She played piano at a dancing school to earn money, while she wrote poetry.
She sold her first poem to Vanity Fair in 1914, on the strength of which she became an editorial assistant for Vogue. Two years later, she became a theater critic back at Vanity Fair.
Her clever reviews (often in the form of poems) made her popular. But she tended to be hard on the productions she reviewed (bad for Broadway advertising in Vanity Fair) and in 1920 was terminated.
Parker continued to write for The New Yorker and in the 1920s alone published more than 300 poems there and elsewhere. She said her inspiration was the wry lyric poetry of Millay (quoted in part in Parker's NY Times obituary, which includes many other wise and witty sayings):
Like everybody else was then, I was following in the footsteps of Edna St Vincent Millay, unhappily in my own horrible sneakers.... We were all being dashing and gallant, declaring that we weren't virgins, whether we were or not. Beautiful as she was, Miss Millay did a great deal of harm with her double-burning candles. She made poetry seem so easy that we could all do it. But, of course, we couldn't.She was perhaps the best-known member of the Algonquin Roundtable, which met to share witty putdowns of their contemporaries. Parker said later that the two (other) members of the Roundtable who were most aware of the world around them were the humorist Robert Benchley and the journalist Heywood Broun, founder of the Newspaper Guild.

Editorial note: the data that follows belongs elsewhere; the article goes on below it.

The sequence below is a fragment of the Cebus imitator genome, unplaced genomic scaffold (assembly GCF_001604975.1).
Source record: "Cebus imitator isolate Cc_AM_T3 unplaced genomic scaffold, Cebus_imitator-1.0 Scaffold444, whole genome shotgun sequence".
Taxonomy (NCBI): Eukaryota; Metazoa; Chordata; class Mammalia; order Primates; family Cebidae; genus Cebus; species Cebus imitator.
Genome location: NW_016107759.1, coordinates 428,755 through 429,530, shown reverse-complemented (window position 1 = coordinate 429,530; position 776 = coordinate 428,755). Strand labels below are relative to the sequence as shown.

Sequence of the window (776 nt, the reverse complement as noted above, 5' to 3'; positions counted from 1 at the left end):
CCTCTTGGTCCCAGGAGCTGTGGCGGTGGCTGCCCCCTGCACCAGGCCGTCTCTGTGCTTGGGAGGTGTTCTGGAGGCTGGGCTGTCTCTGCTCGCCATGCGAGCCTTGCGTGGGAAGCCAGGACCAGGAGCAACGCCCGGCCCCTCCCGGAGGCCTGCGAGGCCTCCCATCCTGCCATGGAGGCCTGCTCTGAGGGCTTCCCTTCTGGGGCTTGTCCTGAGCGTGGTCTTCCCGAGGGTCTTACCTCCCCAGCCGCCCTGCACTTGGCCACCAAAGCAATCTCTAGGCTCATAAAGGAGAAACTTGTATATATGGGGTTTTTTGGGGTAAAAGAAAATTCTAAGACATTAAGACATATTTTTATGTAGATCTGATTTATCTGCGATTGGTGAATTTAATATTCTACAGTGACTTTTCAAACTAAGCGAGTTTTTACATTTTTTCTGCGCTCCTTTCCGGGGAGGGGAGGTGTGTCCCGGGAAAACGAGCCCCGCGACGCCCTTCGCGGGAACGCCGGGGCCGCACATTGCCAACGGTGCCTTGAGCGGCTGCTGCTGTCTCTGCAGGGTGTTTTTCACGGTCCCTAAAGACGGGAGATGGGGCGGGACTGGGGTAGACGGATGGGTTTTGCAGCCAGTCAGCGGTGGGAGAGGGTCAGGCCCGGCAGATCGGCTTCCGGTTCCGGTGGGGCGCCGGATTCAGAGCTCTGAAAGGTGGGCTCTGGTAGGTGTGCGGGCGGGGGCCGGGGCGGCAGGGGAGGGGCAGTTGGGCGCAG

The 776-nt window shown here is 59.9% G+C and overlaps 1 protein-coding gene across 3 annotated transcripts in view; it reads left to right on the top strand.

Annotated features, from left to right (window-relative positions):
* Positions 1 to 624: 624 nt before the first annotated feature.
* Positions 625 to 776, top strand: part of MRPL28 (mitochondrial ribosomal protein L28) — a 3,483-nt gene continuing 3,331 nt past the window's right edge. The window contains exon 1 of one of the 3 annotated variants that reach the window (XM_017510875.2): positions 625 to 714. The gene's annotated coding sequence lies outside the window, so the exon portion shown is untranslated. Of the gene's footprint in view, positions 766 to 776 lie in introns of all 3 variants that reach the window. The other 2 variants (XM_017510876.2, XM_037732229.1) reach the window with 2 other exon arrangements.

Her books of poems include Enough Rope (1926) and Death and Taxes (1931). She also wrote screenplays with her husband, Alan Campbell, whom she divorced in 1947 and remarried in 1950. When she died in 1967 at 73, she bequeathed her estate to Dr. Martin Luther King Jr., who was assassinated the year after she died.
She suggested as the epitaph for her tombstone:
WHEREVER SHE WENT, including here, it was against her better judgment.